Meet the team of Neolithic House Builders! Nick Beeton

nick beeton 

What made you want to get involved with the Neolithic Houses project?

A desire to learn something practical about how our ancestors lived and fitted into the local landscape and to attempt to replicate some of the skills necessary to survive in that period.

What are you enjoying about the project so far?

The comradeship of fellow travellers uniting to learn new skills and to put them into practice.

Is there any part of the project that you’re particularly looking forward to or that you are particularly interested in?

Having done the “dry run” at Old Sarum, it is fascinating seeing all our newly acquired skills coming together in the finished article. I find all aspects of the build intrinsically interesting.

In what ways has being involved in this project made you think differently about the people of Stonehenge and their lives?

How efficient and durable were their “temporary” domestic structures.  I am sure that they were erected in less time than we took (bearing in mind that our group of volunteers were perhaps at least double the age and perhaps not so physically able as the original builders). I also find it amazing that so much skill and experience could be transmitted from one generation to the next under what we would consider arduous (and brutish) conditions especially when at the same time they had to forage/hunt for food. The building of Stonehenge indicates a high level of organisation with the ability to generate the requisite amount of time required to plan and execute the original concept and for generations following to expand that into the final form we have today.

What do you do when you’re not building Neolithic houses?

Being one of the many retired OAP’s I do nothing else – except being a Salisbury Cathedral Tower Tour Guide (since it was built…), play badminton, engage in other local activities, sail our sloop (tide and wind permitting), travel through France for up to six weeks a year (in search of ancient ruins and wines), very amateur local historian, keen visitor of historic sites that were once in the care of the Ministry of Public Buildings & Works (but are now split up into EH, CADW and Historic Scotland amongst others), etymology -with a keen interest in place names in England especially those indicating the routes taken by successive economic/social/military incursions throughout our history,  making and playing music of most persuasions (fumbling bass player of various stringed instruments ), film maker extraordinaire, keeper of useless facts and figures.

 What would you say to people who are tempted to volunteer at Stonehenge?

With my recent experience dress up warmly with waterproof clothing!  Stonehenge is a unique structure which is gradually unveiling more of it’s past so therefore it’s story is continuously unfolding.  It has a wealth of information already in the public domain, and it requires people with the skills and enthusiasm to convey this information in a simple and easily digestible form for the general public.  I do not believe in “experts” (disassembling the word gives you a has-been and a drip…) Simply put, an unlettered person with a love of the subject who can convey this effectively to a general audience is the ideal person.  Having said that, there are also many other aspects of the whole visitor experience where a volunteer does not come into direct contact with the general public, but whose worth is as valued.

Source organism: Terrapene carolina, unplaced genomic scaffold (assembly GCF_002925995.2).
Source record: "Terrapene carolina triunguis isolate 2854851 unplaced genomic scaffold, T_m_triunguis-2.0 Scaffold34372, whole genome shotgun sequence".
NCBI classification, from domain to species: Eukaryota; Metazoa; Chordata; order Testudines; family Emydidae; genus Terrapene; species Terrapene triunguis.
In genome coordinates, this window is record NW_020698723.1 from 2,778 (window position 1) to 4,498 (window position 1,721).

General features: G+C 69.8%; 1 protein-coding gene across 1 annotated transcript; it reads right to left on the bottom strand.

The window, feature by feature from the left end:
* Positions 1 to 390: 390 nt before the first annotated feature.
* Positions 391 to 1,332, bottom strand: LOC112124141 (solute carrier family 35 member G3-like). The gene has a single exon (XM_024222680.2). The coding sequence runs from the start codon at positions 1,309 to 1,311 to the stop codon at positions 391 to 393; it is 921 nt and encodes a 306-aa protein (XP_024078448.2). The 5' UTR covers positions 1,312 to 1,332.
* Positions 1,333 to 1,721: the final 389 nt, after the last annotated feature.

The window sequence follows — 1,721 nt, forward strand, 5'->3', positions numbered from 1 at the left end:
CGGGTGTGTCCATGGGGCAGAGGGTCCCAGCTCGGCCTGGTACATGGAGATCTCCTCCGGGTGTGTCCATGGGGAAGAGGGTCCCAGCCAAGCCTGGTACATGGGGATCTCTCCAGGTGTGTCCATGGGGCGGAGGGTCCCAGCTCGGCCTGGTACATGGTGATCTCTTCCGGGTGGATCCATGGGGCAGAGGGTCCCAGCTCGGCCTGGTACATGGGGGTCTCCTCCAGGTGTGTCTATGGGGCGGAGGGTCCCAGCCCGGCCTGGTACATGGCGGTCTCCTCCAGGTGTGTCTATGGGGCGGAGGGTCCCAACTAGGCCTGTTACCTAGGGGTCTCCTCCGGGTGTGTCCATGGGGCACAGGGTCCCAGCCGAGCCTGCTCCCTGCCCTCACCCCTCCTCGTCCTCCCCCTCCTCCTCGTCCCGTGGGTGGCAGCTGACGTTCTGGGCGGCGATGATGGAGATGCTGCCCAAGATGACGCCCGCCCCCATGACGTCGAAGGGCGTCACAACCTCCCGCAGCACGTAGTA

Additional Volunteering Opportunities

If you are interested in beoming a Stonehenge Neolithic House Interpretation Volunteer, you can find out more on the English Heritage website. As a Neolithic House Interpretation Volunteer you will be responsible for maintaining the Neolithic houses once they are built (which weather permitting will be by the end of April), by lighting fires and assisting with the building maintenance.  You will bring the stories of the Neolithic people to life in our external galleries and provide a warm and friendly welcome for all visitors, helping us to deliver a world class visitor experience.

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Focus on Techniques: Weaving the Walls

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We have mentioned previously that the the 1-2 foot spacing of the stake holes found at Durrington Walls indicates that the original Neolithic builders were using 7 year hazel for the wands or rods that are woven to form the basic frame of the walls. Hazel of this size would provide the right thickness and strength for forming a wall between  the uprights and we experimented with this technique at Old Sarum in 2013. It was found to work well and is being replicated now at the Stonehenge visitor and exhibition centre.

Coppiced hazel (mostly 7 year growth) ready for wattling

Coppiced hazel (mostly 7 year growth) ready for wattling

Paul Grigsby from the Ancient Technology Centre walked me round the Neolithic houses and described how the walls were woven using younger and more flexible hazel rods.